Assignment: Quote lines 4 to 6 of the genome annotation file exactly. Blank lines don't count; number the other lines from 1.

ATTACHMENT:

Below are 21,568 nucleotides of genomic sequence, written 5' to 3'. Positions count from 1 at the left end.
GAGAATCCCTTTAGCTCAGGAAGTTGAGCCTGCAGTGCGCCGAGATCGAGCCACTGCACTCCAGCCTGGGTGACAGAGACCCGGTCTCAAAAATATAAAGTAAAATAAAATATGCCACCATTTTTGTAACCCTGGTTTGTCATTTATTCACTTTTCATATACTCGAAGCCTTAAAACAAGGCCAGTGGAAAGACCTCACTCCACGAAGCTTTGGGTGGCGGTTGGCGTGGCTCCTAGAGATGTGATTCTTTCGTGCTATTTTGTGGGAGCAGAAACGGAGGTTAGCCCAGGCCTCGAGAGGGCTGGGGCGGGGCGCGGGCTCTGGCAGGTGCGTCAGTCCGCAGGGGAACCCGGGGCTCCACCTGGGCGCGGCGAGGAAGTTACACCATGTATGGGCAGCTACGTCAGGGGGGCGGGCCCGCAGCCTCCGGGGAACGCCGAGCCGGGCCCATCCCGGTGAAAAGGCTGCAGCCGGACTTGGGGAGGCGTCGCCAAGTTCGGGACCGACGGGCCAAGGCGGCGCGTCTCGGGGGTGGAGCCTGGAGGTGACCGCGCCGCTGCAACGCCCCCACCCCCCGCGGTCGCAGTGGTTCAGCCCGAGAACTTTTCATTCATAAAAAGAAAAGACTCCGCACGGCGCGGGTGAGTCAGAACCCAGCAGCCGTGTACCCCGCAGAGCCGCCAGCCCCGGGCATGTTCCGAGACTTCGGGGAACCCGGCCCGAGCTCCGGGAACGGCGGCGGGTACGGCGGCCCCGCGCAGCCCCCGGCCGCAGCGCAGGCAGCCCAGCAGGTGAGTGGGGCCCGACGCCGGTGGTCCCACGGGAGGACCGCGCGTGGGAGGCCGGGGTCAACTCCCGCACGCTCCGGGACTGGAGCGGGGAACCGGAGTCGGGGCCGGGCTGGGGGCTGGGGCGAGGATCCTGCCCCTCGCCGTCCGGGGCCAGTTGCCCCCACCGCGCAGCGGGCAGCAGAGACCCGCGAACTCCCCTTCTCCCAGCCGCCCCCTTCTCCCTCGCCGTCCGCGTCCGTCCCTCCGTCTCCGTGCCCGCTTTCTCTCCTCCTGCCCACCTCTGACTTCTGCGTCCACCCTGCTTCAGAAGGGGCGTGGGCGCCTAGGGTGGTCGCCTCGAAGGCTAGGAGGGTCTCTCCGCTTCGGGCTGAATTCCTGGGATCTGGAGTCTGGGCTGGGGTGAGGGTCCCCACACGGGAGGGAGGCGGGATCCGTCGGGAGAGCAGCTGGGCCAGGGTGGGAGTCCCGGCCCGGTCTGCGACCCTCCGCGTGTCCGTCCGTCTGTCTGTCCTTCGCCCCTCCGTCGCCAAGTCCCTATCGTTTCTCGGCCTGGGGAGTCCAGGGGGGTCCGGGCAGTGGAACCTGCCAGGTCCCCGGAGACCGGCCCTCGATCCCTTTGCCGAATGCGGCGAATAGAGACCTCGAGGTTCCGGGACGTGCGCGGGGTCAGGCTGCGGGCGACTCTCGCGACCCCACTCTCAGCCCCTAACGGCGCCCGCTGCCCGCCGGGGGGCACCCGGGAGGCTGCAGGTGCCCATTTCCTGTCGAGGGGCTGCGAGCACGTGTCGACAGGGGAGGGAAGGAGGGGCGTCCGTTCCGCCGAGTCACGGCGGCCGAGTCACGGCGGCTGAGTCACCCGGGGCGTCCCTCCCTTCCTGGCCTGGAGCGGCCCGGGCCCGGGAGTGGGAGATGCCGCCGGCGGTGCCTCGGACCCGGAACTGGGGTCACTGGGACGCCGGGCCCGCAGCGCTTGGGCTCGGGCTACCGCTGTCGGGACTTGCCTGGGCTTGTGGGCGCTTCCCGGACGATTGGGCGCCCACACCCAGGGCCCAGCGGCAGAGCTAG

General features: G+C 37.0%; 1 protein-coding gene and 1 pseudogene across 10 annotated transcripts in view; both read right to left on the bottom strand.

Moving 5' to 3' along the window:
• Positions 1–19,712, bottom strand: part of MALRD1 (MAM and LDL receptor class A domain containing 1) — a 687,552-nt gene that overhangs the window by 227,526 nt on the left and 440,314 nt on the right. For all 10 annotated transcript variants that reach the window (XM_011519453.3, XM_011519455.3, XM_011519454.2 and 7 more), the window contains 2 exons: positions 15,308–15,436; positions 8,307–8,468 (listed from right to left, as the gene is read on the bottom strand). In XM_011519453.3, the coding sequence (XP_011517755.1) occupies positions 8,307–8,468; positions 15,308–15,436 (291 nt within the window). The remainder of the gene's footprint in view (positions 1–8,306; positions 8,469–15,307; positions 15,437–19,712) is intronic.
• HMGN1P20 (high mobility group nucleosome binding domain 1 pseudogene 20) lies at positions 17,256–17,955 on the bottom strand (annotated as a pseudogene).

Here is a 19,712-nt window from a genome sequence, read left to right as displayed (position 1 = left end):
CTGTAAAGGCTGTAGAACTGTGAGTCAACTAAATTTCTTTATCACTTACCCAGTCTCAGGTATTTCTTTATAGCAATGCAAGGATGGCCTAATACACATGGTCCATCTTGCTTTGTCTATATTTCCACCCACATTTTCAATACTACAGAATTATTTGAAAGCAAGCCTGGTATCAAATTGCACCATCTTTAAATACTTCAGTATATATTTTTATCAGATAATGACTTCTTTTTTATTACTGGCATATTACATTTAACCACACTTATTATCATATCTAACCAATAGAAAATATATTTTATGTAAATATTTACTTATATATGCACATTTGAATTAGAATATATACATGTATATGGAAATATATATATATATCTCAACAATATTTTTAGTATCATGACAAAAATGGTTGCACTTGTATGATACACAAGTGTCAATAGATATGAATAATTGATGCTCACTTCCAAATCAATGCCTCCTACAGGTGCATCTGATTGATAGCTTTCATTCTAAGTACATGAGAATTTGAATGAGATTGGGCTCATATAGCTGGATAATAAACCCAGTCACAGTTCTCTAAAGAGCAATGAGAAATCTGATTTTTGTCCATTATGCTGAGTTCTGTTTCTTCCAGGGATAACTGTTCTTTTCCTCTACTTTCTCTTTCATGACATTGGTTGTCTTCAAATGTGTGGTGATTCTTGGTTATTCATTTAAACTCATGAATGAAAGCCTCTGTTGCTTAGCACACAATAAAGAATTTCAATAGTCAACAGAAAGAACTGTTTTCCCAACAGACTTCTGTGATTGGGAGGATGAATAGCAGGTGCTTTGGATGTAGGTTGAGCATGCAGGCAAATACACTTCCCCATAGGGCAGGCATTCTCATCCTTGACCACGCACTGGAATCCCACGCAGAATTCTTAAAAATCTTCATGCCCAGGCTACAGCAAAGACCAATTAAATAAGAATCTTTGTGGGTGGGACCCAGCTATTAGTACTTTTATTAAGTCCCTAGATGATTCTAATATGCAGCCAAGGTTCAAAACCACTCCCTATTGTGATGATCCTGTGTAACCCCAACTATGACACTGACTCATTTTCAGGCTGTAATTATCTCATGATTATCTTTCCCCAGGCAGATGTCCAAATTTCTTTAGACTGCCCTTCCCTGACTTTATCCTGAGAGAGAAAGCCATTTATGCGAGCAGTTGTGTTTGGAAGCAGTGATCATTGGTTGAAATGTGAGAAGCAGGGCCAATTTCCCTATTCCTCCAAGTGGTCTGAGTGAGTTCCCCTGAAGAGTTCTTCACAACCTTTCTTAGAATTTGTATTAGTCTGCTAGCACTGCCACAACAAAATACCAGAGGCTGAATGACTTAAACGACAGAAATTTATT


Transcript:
Moving 5' to 3' along the window:
• Positions 1–19,712, bottom strand: part of MALRD1 (MAM and LDL receptor class A domain containing 1) — a 687,552-nt gene that overhangs the window by 227,526 nt on the left and 440,314 nt on the right. For all 10 annotated transcript variants that reach the window (XM_011519453.3, XM_011519455.3, XM_011519454.2 and 7 more), the window contains 2 exons: positions 15,308–15,436; positions 8,307–8,468 (listed from right to left, as the gene is read on the bottom strand). In XM_011519453.3, the coding sequence (XP_011517755.1) occupies positions 8,307–8,468; positions 15,308–15,436 (291 nt within the window). The remainder of the gene's footprint in view (positions 1–8,306; positions 8,469–15,307; positions 15,437–19,712) is intronic.
• HMGN1P20 (high mobility group nucleosome binding domain 1 pseudogene 20) lies at positions 17,256–17,955 on the bottom strand (annotated as a pseudogene).